Our Vortex spotting scopes come in two formats: angled and straight-on. The angled scopes are positioned such that you bend your head down and look into the single eye-piece at whatever the scope is pointed at. These can be easily adjusted for both short and tall customers (children and adults). Our straight scope option is great for anyone with neck and back mobility concerns, as all you have to do is stand straight up and look directly into the eyepiece without having to bend. These can also be adjusted to multiple heights. Both models allow for our guides to find wildlife of interest at a great distance, and point the spotting scope directly at it. The scopes are easily loosened and modified to be either fixed, or fluid so you can follow a moving animal, or watch it in place for a long period of time without having to worry about focus and position. The placement and fixation of the scopes is our guides’ job, and they are extremely efficient at setting it up so that our guests do not miss an amazing animal-viewing experience. In a matter of a few minutes they can have multiple scopes set up on the same point, so everyone can share in the moment together.

A Grey Wolf Stands On A Hill Of Sagebrush While Surveying The Lamar Valley In Yellowstone National Park

Why Do We Use Vortex Optics?

We use Vortex optics for two main reasons: their clarity and toughness. The most important thing when looking through a scope or set of binoculars is how clear that image appears to our eyes. The constitution of the glass throughout the multiple eye pieces inside and outside of the casing is what helps us get a clear picture. Vortex uses well-sourced and marketable glass, which is both clear and durable and sustainable. We use our equipment every single day in the field, so having it hold up to lots of use is also critical. Vortex binoculars and scopes are both covered in an extremely durable shell, with components that cover the eye-pieces when not in used. They have withstood falls into water, dirt, sagebrush, down hills and off trucks, and have still been usable. If a part we cannot maintain in house is broken, Vortex offers free and speedy turnaround for repair under their life-time warranty.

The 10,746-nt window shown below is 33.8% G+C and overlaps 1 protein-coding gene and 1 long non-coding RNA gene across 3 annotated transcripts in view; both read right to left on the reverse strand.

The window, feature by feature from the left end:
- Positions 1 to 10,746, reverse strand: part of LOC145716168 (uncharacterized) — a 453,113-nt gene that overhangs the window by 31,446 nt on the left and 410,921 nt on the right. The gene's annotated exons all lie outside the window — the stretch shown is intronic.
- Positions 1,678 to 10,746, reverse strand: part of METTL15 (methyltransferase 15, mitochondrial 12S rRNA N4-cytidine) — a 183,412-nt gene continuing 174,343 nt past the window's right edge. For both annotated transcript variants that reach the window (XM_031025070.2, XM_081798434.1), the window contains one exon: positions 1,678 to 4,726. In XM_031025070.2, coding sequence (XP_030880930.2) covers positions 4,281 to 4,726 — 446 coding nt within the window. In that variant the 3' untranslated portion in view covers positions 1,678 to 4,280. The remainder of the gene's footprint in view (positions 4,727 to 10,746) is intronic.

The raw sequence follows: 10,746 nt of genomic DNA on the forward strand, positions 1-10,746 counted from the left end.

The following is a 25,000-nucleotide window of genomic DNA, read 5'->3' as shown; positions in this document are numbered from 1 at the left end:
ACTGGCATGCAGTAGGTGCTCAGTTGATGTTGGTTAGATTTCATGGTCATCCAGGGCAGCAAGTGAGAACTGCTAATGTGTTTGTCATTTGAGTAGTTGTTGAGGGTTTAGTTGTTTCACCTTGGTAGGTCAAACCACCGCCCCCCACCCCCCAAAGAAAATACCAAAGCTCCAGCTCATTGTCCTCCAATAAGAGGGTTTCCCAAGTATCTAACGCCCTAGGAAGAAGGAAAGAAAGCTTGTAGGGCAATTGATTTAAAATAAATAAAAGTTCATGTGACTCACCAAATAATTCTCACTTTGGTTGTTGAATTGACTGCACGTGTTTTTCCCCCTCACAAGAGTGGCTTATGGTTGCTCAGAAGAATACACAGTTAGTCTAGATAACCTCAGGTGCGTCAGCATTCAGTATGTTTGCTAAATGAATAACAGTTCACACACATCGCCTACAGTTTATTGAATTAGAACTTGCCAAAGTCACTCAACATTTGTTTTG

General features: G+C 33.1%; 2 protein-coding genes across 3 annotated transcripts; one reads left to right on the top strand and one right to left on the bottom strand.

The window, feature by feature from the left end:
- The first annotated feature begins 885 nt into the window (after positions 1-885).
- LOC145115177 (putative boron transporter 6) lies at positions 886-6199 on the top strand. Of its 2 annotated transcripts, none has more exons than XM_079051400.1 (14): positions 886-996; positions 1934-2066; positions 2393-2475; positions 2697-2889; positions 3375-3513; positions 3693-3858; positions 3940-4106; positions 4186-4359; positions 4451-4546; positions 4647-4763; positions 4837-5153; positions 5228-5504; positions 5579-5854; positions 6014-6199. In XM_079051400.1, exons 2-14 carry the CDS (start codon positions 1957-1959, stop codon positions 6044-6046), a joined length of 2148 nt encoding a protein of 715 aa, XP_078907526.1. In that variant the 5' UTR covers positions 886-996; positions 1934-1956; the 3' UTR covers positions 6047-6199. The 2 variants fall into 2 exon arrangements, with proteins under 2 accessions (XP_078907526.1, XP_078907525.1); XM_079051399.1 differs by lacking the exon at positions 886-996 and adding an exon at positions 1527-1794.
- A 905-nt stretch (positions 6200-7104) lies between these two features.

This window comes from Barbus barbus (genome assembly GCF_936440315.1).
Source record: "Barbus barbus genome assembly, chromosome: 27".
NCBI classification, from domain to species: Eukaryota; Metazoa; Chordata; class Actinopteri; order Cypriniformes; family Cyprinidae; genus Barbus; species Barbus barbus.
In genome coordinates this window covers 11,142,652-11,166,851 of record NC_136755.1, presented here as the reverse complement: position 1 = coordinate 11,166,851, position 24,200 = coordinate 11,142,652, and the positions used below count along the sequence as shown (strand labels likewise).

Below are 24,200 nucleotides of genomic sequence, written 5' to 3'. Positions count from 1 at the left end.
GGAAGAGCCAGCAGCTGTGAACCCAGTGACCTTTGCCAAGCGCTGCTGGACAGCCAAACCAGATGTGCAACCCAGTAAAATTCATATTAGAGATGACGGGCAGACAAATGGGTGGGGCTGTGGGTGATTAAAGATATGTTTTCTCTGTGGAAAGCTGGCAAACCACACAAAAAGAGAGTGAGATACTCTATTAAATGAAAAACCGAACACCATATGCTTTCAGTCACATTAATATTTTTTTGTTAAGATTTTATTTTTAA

So why these specific binoculars and this model of scope? To keep it brief, this comes down to zoom power and lighting. When scanning large areas of land for wildlife such as high alpine meadows we find that 10×42 binoculars are a great fit. The “10” in this case refers to a 10x magnification and the “42” refers to the size of the outer lens and how much light it can let in. In many cases we will break out the spotting scopes for a closer look as they have a zoom magnification of 20-60. They also have larger glass elements that allow us to see better in low light situations such as the early morning when wildlife is most active. In utilizing our binoculars with a wide field of view and our spotting scopes with a high powered zoom, we are able to have an incredible multi-layered look at wildlife and the landscape.